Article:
"This is a vivid example of pollutants altering our atmosphere in subtle and far-reaching ways," said William Randel of the U.S. National Center for Atmospheric Research, who led the study in the journal Science.
It said the mid-year Asian monsoon sucks pollutants -- such as black carbon, sulphur dioxide and nitrogen oxides -- from the earth's surface into the stratosphere about 20 to 25 miles high.
Strong stratospheric winds then spread fast-growing amounts of pollution from countries such as China, India and Indonesia around the planet, where it can linger for years before falling to earth or breaking down.
"It's as if there's a hole that sucks the pollution from the ground and rapidly injects it into the lower stratosphere," said Professor Peter Bernath of the University of York in England who was among the authors.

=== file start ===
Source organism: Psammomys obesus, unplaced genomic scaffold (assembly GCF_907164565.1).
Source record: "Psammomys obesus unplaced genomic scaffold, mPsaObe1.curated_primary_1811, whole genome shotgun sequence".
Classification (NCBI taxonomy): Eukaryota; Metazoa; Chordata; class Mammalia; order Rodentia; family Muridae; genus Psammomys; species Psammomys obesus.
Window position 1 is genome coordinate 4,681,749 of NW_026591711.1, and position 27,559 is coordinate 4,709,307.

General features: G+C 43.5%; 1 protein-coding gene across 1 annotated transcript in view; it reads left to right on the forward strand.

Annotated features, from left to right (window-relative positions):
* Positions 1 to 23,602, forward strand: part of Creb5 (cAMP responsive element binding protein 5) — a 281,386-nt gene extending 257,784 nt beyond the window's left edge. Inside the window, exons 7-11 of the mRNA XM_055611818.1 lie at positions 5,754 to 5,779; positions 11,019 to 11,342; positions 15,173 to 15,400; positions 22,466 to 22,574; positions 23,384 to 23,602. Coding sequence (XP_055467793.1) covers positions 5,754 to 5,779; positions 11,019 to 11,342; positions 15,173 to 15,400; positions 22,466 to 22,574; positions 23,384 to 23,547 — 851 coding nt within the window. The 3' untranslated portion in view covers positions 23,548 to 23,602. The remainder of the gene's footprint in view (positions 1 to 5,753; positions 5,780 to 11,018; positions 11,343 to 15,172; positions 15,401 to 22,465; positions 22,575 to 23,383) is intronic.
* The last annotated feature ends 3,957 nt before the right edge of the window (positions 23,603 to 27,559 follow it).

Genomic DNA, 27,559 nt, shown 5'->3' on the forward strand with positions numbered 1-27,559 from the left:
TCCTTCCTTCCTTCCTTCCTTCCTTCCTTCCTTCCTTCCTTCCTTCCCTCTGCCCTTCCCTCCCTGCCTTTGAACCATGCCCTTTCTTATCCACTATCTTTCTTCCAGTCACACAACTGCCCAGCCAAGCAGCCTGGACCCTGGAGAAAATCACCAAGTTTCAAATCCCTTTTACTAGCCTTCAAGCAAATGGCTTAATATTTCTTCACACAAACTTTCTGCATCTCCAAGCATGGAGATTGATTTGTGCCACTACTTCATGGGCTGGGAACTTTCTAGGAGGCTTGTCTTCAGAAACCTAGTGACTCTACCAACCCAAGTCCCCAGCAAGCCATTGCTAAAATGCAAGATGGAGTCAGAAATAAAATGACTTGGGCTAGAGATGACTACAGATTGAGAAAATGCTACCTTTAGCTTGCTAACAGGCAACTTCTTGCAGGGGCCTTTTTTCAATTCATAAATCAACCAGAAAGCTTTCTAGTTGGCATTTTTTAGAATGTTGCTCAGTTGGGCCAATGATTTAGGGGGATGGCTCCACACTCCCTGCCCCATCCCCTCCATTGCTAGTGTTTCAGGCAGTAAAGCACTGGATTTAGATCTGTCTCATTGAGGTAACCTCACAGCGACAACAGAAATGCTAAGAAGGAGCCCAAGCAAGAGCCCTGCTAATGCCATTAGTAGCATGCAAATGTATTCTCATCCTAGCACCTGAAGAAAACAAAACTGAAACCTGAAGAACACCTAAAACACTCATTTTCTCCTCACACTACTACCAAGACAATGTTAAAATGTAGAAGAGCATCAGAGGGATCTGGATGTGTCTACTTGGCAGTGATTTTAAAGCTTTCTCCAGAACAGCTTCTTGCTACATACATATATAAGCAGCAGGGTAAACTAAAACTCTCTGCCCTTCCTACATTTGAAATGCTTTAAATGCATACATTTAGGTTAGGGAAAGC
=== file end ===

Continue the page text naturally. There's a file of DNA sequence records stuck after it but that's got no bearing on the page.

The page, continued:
It was unclear what impact the Asian stratospheric pollution might have on the climate. Some particles could have a cooling effect by reflecting sunshine back into space while others might trap heat.
"Overall you don't know which way it could go," Bernath said. And pollution might also affect the ozone layer, which protects the planet from harmful ultraviolet rays.
Some scientists have proposed short-cut solutions to climate change known as geo-engineering -- among them schemes to dim sunlight by spewing sulphur dioxide high into the atmosphere. Others say it is too risky, with possible damaging side effects.
In the past, volcanoes have been shown to spew particles into the stratosphere and giant forest fires can also have the same impact. But industrial pollution has been typically viewed as a local problem, low in the atmosphere.
The study said a projected rise in economic growth, including the opening of many coal-fired power plants in China and India, could mean more pollution sucked up and spread by the Asian monsoon.
Climate change, blamed mainly on a build-up of heat-trapping carbon dioxide in the atmosphere, might also alter the monsoon alongside other impacts projected by the U.N. panel of climate scientists such as droughts, floods and rising sea levels.
The researchers used satellites to monitor hydrogen cyanide -- largely released from burning trees and other vegetation. Flows of hydrogen cyanide exposed how air currents were wafting pollution upwards.